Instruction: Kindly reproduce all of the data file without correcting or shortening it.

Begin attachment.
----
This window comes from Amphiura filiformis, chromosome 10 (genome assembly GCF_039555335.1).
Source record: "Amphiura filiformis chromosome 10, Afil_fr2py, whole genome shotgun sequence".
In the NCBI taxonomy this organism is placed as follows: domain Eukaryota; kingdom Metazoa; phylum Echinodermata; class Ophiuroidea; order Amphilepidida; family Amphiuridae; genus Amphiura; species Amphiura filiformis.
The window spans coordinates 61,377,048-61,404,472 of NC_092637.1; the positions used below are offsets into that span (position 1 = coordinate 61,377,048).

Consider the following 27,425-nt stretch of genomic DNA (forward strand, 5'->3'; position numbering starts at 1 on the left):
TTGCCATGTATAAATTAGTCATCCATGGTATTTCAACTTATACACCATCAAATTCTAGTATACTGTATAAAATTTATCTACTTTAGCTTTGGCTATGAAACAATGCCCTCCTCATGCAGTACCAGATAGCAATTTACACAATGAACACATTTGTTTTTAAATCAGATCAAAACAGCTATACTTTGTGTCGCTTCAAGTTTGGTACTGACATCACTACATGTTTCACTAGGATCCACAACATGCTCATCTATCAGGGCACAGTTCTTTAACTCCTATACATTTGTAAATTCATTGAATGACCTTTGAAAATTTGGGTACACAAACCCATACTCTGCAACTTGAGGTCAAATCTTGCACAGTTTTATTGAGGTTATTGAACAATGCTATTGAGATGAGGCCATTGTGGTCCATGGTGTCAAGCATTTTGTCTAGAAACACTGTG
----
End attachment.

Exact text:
This window comes from Amphiura filiformis, chromosome 10 (genome assembly GCF_039555335.1).
Source record: "Amphiura filiformis chromosome 10, Afil_fr2py, whole genome shotgun sequence".
In the NCBI taxonomy this organism is placed as follows: domain Eukaryota; kingdom Metazoa; phylum Echinodermata; class Ophiuroidea; order Amphilepidida; family Amphiuridae; genus Amphiura; species Amphiura filiformis.
The window spans coordinates 61,377,048-61,404,472 of NC_092637.1; the positions used below are offsets into that span (position 1 = coordinate 61,377,048).

Consider the following 27,425-nt stretch of genomic DNA (forward strand, 5'->3'; position numbering starts at 1 on the left):
TTGCCATGTATAAATTAGTCATCCATGGTATTTCAACTTATACACCATCAAATTCTAGTATACTGTATAAAATTTATCTACTTTAGCTTTGGCTATGAAACAATGCCCTCCTCATGCAGTACCAGATAGCAATTTACACAATGAACACATTTGTTTTTAAATCAGATCAAAACAGCTATACTTTGTGTCGCTTCAAGTTTGGTACTGACATCACTACATGTTTCACTAGGATCCACAACATGCTCATCTATCAGGGCACAGTTCTTTAACTCCTATACATTTGTAAATTCATTGAATGACCTTTGAAAATTTGGGTACACAAACCCATACTCTGCAACTTGAGGTCAAATCTTGCACAGTTTTATTGAGGTTATTGAACAATGCTATTGAGATGAGGCCATTGTGGTCCATGGTGTCAAGCATTTTGTCTAGAAACACTGTG